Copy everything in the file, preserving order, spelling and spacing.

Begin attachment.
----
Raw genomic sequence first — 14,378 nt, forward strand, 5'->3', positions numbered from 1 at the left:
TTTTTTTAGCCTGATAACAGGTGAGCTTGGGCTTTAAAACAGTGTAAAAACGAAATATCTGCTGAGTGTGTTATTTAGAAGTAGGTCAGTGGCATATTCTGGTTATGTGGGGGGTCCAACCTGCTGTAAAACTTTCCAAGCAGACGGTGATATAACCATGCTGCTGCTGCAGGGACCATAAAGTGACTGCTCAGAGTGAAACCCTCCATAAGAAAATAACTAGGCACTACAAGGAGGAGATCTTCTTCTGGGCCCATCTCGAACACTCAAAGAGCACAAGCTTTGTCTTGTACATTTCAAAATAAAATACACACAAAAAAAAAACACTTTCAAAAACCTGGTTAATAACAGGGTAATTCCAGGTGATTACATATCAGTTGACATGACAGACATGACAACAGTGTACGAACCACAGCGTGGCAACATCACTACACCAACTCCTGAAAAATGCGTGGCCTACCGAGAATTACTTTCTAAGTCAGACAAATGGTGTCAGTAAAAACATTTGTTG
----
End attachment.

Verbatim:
Raw genomic sequence first — 14,378 nt, forward strand, 5'->3', positions numbered from 1 at the left:
TTTTTTTAGCCTGATAACAGGTGAGCTTGGGCTTTAAAACAGTGTAAAAACGAAATATCTGCTGAGTGTGTTATTTAGAAGTAGGTCAGTGGCATATTCTGGTTATGTGGGGGGTCCAACCTGCTGTAAAACTTTCCAAGCAGACGGTGATATAACCATGCTGCTGCTGCAGGGACCATAAAGTGACTGCTCAGAGTGAAACCCTCCATAAGAAAATAACTAGGCACTACAAGGAGGAGATCTTCTTCTGGGCCCATCTCGAACACTCAAAGAGCACAAGCTTTGTCTTGTACATTTCAAAATAAAATACACACAAAAAAAAAACACTTTCAAAAACCTGGTTAATAACAGGGTAATTCCAGGTGATTACATATCAGTTGACATGACAGACATGACAACAGTGTACGAACCACAGCGTGGCAACATCACTACACCAACTCCTGAAAAATGCGTGGCCTACCGAGAATTACTTTCTAAGTCAGACAAATGGTGTCAGTAAAAACATTTGTTG